You’ve worked for years with WTA, which of course is a much more experienced organization than TKO. What would you say working with WTA has given you? It’s given you basic skills at trail work–
Elaine: At the board level, too. As our organization has grown, we’ve been able to use the knowledge of how WTA works. Networking is huge. Steve [Kruger] and Ryan [Ojerio, WTA Southwest Regional Manager] know each other well, and Pat and I know people who work the trails week after week. We’ve traded knowledge and information back and forth. WTA had only grip hoists, for example, to move heavy logs and rocks. They didn’t have rope pullers.
Pat: One time we took a rope puller to the Washington coast and we pulled gorse.
Elaine: In Washington they said, “We need one of these!” And now they have one.
Pat: They started recognizing that it was a lighter option that was a lot easier to work with.
Elaine: So we help each other. A thing that has been so nice since the fire is that now there’s a crossover. There are people from Washington coming to Oregon and people from Oregon going to Washington to do trail work. The Gorge is everyone’s. It doesn’t matter which side of the river you live on.
Pat: As we were trying to develop our program, we copied everything from WTA. Curtis used their crew manual as a template to make our manual, with their permission.
Elaine: Our safety check list is exactly the same. With permission, of course.
Pat: Another thing: PCTA has good training for each class. We have permission to use that as well. We basically copied the saw program of Back Country Horsemen of Washington, with their permission. We’re not trying to remake the wheel. We’re taking the best of everything. The only thing that we’ve done that’s truly different is the hats. Our hats have our names in the front because Pat Keavney does not remember names. We had all the hats in the beginning and we put the names on the front instead of the side so I don’t have to walk around you to remember who you are.
Elaine: It’s not just WTA. We’ve all interfaced well together. There hasn’t been really any competition to speak of. We’re all about trails.
What is you one completed TKO project that you want to highlight?
Elaine: The Viewpoint Trail at McIver.
Pat: That was the first time that Elaine and I were able to design and lead. If you start at the top, just after you cross the bridge, if you’re going in that clockwise direction, you can look down and see where we built trail way down there. But it was so steep that we fell down when the rain started. We went back to the rangers and said, this is not sustainable. We can’t build it. It’s too steep. They let us move it. And we said it was still going to be too steep. We moved it from the original that the rangers wanted, up higher, and now the third route is the final one. We had worked on new trail construction in Washington about ten years ago, but we weren’t leaders. This was the first new trail construction project that Elaine and I led. We did the first 2,000 feet of new trail at McIver, and we’ve since added another 1,500 feet to that to connect to the Vortex Trail.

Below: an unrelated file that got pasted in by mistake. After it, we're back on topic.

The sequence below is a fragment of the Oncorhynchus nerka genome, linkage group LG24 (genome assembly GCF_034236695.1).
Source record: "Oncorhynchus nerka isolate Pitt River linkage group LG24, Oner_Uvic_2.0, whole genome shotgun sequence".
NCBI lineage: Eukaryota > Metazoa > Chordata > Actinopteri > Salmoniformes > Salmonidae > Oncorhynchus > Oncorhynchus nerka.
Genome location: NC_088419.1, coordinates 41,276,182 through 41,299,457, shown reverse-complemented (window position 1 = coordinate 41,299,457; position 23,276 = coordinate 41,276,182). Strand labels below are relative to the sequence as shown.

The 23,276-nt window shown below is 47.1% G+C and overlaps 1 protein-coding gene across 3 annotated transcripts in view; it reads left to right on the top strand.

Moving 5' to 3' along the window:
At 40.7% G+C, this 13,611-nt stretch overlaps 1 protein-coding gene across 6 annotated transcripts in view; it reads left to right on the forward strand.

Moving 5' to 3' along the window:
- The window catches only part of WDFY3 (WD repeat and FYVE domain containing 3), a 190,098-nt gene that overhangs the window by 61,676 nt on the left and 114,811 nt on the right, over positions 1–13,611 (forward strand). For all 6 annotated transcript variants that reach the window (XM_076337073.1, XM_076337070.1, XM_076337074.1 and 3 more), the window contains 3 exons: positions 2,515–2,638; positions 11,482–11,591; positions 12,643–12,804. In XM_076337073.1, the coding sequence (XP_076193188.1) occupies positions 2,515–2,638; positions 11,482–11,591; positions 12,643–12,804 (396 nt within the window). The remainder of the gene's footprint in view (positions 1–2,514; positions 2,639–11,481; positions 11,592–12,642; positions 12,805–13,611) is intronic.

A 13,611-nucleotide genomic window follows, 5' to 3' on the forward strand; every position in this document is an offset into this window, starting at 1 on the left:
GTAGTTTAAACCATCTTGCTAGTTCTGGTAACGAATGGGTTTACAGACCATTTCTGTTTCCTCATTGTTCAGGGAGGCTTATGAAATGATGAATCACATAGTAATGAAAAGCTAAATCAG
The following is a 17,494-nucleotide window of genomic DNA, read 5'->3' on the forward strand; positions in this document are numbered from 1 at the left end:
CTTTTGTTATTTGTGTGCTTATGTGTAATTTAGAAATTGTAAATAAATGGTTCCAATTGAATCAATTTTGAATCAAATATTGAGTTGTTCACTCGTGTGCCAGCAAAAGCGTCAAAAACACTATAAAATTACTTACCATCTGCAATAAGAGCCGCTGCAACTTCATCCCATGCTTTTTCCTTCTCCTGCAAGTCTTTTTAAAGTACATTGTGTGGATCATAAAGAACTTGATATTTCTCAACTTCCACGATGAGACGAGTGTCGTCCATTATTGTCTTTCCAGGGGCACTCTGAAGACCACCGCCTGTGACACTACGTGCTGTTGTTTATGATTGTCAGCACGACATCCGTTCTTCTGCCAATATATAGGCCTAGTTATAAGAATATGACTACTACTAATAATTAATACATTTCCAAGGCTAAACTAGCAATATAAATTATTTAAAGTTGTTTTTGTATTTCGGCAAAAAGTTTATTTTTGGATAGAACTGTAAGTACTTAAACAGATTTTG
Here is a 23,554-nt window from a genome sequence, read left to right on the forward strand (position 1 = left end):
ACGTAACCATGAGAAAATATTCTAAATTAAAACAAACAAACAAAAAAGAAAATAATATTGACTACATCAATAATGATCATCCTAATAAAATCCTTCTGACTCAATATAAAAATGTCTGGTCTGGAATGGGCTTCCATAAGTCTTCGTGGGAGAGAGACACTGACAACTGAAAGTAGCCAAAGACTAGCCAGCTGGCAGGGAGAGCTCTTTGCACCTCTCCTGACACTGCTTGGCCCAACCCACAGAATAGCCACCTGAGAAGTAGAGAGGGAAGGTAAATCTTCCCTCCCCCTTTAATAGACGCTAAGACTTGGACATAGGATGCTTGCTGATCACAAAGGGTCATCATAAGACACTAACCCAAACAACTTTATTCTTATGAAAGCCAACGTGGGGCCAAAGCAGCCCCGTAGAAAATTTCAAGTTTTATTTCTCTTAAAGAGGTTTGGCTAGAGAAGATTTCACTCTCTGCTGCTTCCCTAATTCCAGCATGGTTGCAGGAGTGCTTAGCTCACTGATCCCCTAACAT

Elaine: We’re proud of the Viewpoint Trail because we learned so much. It was 2015, when it rained and rained and rained, then snowed for fifteen days and the kids never went to school. We’ve said to many people that if we had built it this year, it would not be as good as it is. It would not be as sustainable. We built it for the worst conditions. And it’s a great trail. I love to walk on that trail because I know that it’s going to hold up.
Is there any project you’re looking forward to? What’s in the pipeline?
Elaine: Cascade Head. The trail was closed for eleven years. It’s 2.3 miles. It’s part of the Oregon Coast Trail. You go up Cascade Head from the south, on the Lincoln City side, and up on the top, there’s a US Forest Service road, and we’re working on the north side of it. The trail’s closed because there was so much damage. When people are hiking the Oregon Coast Trail, they have to hike down a mile, down the Forest Service road, and then hike on the highway into Neskowin.
Pat: The Forest Service came in a year ago and used their fire crews just to see if this trail was even there anymore. It hadn’t been looked at for eleven years. They came in with a chainsaw crew and did a lot of cutting. And then we started working in March. The first weekend we cut and removed a hundred trees off the trail. We’ve cut a few more as needed.
Elaine: Our goal for this year has been to get it so that it’s opened, safe to hike, down all the way to the bottom, which ends at Highway 101.
Pat: You have safe passage from top to bottom now. It’s not finished tread, because we want to take it out to 24-inch complete, with everything shaped. Our goal is to have safe passage this year, and finished tread next year. It will hopefully open next year.
Michael McDowell: firstname.lastname@example.org